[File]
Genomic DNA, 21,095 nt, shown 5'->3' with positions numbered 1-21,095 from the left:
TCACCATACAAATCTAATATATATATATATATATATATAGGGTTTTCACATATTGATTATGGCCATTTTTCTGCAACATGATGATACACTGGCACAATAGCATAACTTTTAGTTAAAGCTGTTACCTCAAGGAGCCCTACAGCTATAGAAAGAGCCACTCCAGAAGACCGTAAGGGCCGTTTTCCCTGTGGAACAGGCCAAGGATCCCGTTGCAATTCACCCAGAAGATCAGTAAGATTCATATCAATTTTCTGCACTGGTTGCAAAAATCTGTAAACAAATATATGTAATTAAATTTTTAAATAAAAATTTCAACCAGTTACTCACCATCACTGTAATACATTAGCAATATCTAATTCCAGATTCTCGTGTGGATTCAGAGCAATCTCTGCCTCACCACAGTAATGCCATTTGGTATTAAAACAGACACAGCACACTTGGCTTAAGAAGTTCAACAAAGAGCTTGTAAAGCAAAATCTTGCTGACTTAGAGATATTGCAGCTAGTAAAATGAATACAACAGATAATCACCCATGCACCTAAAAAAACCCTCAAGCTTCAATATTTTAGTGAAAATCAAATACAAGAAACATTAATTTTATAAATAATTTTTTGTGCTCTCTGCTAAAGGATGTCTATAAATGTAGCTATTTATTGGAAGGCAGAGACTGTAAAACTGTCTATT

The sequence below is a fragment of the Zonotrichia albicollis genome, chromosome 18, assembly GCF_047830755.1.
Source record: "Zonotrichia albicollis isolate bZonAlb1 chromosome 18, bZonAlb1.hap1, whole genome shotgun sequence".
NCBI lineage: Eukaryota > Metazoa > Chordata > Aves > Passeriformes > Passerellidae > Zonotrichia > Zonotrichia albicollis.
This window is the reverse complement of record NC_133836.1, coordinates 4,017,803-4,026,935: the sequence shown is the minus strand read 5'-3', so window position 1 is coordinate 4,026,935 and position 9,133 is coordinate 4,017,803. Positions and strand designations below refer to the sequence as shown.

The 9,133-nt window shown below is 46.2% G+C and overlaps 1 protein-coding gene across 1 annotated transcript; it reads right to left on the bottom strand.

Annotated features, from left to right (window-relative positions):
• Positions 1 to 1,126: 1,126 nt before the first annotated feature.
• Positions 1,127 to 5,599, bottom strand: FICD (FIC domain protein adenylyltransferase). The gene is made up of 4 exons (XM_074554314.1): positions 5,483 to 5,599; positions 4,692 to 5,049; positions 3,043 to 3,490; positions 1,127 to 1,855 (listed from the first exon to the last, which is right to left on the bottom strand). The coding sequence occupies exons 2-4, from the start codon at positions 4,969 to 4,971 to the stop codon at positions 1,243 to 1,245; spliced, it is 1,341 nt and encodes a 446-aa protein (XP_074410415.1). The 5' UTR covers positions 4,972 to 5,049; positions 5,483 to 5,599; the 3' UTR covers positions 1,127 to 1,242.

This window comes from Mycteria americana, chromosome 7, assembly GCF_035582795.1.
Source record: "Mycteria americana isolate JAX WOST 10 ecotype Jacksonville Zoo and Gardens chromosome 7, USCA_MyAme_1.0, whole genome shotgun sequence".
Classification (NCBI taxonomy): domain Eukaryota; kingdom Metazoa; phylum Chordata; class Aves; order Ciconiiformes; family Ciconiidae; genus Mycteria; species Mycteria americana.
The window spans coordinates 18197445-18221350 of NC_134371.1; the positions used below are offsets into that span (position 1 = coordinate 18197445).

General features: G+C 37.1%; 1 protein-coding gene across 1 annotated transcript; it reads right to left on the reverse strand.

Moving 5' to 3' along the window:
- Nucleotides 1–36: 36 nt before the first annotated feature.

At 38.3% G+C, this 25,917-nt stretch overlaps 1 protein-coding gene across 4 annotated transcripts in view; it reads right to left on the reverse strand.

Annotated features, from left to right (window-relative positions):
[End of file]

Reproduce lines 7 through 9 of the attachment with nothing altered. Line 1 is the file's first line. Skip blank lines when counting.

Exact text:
The 9,133-nt window shown below is 46.2% G+C and overlaps 1 protein-coding gene across 1 annotated transcript; it reads right to left on the bottom strand.

Annotated features, from left to right (window-relative positions):
• Positions 1 to 1,126: 1,126 nt before the first annotated feature.